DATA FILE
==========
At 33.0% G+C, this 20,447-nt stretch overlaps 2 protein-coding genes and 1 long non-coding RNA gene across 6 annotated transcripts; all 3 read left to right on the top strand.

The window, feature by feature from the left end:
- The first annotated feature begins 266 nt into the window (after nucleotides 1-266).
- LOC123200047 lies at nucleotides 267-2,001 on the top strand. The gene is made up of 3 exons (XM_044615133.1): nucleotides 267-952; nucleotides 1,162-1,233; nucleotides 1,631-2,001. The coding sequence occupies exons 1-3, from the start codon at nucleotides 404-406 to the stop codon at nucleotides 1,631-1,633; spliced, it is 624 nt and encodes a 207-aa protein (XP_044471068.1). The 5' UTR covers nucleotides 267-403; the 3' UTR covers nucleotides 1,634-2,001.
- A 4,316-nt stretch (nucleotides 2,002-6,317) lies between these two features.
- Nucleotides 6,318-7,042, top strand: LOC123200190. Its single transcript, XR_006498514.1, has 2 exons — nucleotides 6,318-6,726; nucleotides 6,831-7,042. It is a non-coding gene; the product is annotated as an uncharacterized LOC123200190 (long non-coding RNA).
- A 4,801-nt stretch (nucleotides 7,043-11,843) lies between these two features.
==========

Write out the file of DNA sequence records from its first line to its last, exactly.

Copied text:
At 33.0% G+C, this 20,447-nt stretch overlaps 2 protein-coding genes and 1 long non-coding RNA gene across 6 annotated transcripts; all 3 read left to right on the top strand.

The window, feature by feature from the left end:
- The first annotated feature begins 266 nt into the window (after nucleotides 1-266).
- LOC123200047 lies at nucleotides 267-2,001 on the top strand. The gene is made up of 3 exons (XM_044615133.1): nucleotides 267-952; nucleotides 1,162-1,233; nucleotides 1,631-2,001. The coding sequence occupies exons 1-3, from the start codon at nucleotides 404-406 to the stop codon at nucleotides 1,631-1,633; spliced, it is 624 nt and encodes a 207-aa protein (XP_044471068.1). The 5' UTR covers nucleotides 267-403; the 3' UTR covers nucleotides 1,634-2,001.
- A 4,316-nt stretch (nucleotides 2,002-6,317) lies between these two features.
- Nucleotides 6,318-7,042, top strand: LOC123200190. Its single transcript, XR_006498514.1, has 2 exons — nucleotides 6,318-6,726; nucleotides 6,831-7,042. It is a non-coding gene; the product is annotated as an uncharacterized LOC123200190 (long non-coding RNA).
- A 4,801-nt stretch (nucleotides 7,043-11,843) lies between these two features.